Reaction to injection could sideline RB Wells

Cardinals running back Beanie Wells could be sidelined Sunday against the Vikings because of an adverse reaction to a drug injected into his knee.

Running back Beanie Wells missed a good portion of the two most significant practice days of the week after having an adverse reaction to an injection in his right knee.

The drug Orthovisc is designed to provide additional lubrication in the joint, but Wells suffered significant swelling after the injection and did only a minimal amount of work on Wednesday and Thursday.

He likely will be a game-time decision Sunday in Minneapolis.

Wells started his first NFL game last week and gained 50 yards on 16 carries. He was expected to start again before this recent setback.

Wells underwent surgery in September to repair a meniscus tear, and the injection was a normal part of his follow-up treatment.

Wells needs to practice more on Friday in order to play a significant role in Minneapolis. "You want to go out there and play full speed, not swelling up to where I can't bend my knee," he said.

If Wells can't start, then the Cardinals likely will revert to starting Tim Hightower. Hightower has been an effective runner this year when he has not fumbled. He has lost three fumbles, which led to his benching.

  • The Cardinals continue their quarterback dance this week, benching Max Hall after three starts and returning to Derek Anderson, who started the first four games.

    It has been clear coach Ken Whisenhunt has a quarterback dilemma: choosing between two bad alternatives.

    In three starts, Hall completed just barely 50 percent his passes and had one touchdown and four interceptions.

    Not that Anderson was better.

    He's completed 53.5 percent of his passes and has four touchdowns and seven interceptions.

    He has made many poor decisions, the most recent coming last week when he forced a pass to Larry Fitzgerald in the final minutes. It was intercepted, ruining the Cardinals' chance to tie or go ahead.

    The Cardinals' schedule had a lot to do with Whisenhunt's decision to go to Anderson.

    Whisenhunt didn't want to start Hall in Minneapolis at Mall of America Field. It's a loud venue, and Hall has struggled at home.

    In two weeks, the Cardinals play in Kansas City.

    So Whisenhunt chose to go with a veteran accustomed to playing in difficult places.

    Anderson has better players around him than he did in his last starts. Last week was the first time he played with the starting three receivers since the second quarter of the first game.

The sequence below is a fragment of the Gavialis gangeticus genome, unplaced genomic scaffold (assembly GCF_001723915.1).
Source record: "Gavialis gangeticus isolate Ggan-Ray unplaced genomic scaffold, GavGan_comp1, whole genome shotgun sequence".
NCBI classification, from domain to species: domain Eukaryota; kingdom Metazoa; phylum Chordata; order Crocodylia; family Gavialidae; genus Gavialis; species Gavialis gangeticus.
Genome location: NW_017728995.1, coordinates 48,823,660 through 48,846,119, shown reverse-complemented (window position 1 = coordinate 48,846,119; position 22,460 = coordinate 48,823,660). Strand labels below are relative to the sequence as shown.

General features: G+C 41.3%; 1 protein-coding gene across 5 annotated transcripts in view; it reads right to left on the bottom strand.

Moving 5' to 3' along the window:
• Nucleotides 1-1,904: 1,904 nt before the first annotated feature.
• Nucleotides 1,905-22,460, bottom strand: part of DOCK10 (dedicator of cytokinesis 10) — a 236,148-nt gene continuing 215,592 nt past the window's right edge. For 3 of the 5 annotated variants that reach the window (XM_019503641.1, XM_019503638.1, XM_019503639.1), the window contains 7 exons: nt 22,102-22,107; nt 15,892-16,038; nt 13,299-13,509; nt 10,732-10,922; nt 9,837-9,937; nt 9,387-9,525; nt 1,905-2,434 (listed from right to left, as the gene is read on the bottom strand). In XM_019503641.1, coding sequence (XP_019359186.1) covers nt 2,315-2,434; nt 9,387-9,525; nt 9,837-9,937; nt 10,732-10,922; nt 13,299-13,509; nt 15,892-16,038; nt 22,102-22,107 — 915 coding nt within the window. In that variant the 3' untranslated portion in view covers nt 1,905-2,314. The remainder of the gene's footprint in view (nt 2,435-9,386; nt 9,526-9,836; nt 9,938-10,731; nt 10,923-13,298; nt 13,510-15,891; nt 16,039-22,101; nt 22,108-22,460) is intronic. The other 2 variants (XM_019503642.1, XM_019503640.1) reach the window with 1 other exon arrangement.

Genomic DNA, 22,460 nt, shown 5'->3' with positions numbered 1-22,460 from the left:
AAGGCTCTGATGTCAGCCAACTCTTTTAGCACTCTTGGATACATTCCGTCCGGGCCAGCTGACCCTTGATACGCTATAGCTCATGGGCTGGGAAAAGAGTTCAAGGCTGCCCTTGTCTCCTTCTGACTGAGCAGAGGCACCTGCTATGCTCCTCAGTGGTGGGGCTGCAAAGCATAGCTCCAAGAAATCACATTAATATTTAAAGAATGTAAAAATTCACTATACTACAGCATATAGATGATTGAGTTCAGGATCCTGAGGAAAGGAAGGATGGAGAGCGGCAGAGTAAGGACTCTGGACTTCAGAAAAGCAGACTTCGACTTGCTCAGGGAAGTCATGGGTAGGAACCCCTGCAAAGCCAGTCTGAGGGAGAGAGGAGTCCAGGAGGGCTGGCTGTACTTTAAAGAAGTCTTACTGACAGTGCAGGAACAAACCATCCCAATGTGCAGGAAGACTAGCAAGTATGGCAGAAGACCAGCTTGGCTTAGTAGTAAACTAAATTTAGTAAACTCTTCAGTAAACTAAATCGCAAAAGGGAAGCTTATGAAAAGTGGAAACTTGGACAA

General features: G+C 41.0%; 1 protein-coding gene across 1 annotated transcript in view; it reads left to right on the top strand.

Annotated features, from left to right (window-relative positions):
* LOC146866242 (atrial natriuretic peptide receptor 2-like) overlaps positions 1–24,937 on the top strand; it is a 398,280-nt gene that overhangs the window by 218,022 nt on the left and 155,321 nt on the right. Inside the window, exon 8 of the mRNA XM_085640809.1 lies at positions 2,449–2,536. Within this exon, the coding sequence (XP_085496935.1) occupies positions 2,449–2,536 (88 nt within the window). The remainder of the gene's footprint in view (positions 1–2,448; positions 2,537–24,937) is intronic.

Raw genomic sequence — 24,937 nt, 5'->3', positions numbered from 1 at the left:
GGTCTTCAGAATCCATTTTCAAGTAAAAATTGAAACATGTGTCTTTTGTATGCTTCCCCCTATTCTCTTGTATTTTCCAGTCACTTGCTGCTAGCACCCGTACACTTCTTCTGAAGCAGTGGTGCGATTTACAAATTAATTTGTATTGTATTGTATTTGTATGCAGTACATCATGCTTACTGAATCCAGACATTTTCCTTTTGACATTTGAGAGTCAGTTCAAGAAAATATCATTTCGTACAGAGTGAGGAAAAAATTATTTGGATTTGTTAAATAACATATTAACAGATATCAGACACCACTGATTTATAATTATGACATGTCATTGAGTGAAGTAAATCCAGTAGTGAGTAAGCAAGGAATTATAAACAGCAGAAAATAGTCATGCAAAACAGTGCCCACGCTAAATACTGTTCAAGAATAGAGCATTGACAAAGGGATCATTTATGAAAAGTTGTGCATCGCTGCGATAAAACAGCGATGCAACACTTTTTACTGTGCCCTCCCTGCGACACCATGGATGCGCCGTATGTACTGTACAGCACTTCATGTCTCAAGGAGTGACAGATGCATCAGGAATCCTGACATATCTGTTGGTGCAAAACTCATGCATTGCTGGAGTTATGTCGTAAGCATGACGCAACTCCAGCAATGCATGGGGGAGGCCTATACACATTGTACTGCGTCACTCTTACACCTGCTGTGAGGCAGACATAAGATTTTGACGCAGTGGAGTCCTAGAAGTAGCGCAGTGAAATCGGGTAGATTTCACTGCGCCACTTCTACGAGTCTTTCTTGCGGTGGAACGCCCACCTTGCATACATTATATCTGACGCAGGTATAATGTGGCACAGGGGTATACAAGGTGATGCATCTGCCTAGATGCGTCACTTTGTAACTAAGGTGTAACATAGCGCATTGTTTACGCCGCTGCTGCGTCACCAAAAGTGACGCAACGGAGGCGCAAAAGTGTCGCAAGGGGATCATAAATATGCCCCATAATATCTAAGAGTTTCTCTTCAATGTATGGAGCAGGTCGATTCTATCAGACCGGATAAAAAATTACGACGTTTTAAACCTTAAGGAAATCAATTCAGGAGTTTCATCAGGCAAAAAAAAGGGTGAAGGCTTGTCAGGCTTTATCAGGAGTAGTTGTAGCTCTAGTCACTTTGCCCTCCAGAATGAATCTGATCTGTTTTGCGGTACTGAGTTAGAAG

Steve Breaston, a starter, returned last week after missing three games because of knee surgery. Early Doucet, the No. 3 receiver, returned the previous week.

    SERIES HISTORY: 21st regular-season meeting. Series tied, 10-10. The clubs have split the last four meetings, but the Cardinals beat the Vikings, 30-17, in 2009. The offensive line did a nice job protecting Kurt Warner, who was not sacked. The Cardinals intercepted Brett Favre twice and held Adrian Peterson to 19 yards on 13 carries. The Cardinals gained 398 yards of offense.

    BY THE NUMBERS: 31st — That's where the Cardinals rank in turnover ratio. They are minus-9, one better than the Panthers. Quarterbacks have been intercepted 23 times, tying with the Panthers for most in the NFL.

    QUOTE TO NOTE: "We say that every week so that kind of saying is getting old. We keep losing these games and we keep coming back with the same results. We are who we are. We are a 3-4 team." — Outside linebacker Joey Porter, when asked if the team is underachieving.


  • Inside linebacker Gerald Hayes could start on the strong side this week, with Paris Lenon moving to the weak side. Rookie Daryl Washington would come off the bench in a situational and reserve role. The club is getting some solid play out of safety Rashad Johnson in dime packages. In the dime, the Cardinals often move starting safeties Adrian Wilson and Kerry Rhodes close to the line of scrimmage.

  • RB LaRod Stephens-Howling can be a dynamic third-down back if the team can keep games close, which enables coaches to use the entire offensive game plan. Stephens-Howling is difficult to defend when he has some space.

  • RB Jason Wright will play a limited role on offense, but the club will use him on screens and draws.

  • WR Steve Breaston had 147 receiving yards last week, a career high. Breaston is more than just a complementary player to Larry Fitzgerald. He's a dynamic receiver in his own right.

  • WR Early Doucet is back in the No. 3 role but hasn't been able to produce much yet. That's mostly the fault of the Cardinals' quarterbacks for not managing the offense efficiently.

  • WR Larry Fitzgerald caught two touchdown passes last week and is getting open as much as he usually does. The quarterbacks have had difficulty getting him the ball.

  • TE Ben Patrick isn't a big part of the passing game. With Breaston, Fitzgerald and Doucet healthy, the Cardinals won't use the tight end much.

  • TE Stephen Spach is mainly a blocker and will rarely be a target in the passing game.

  • PK Jay Feely has a strong leg and his only miss this season in eight attempts was from 54 yards.

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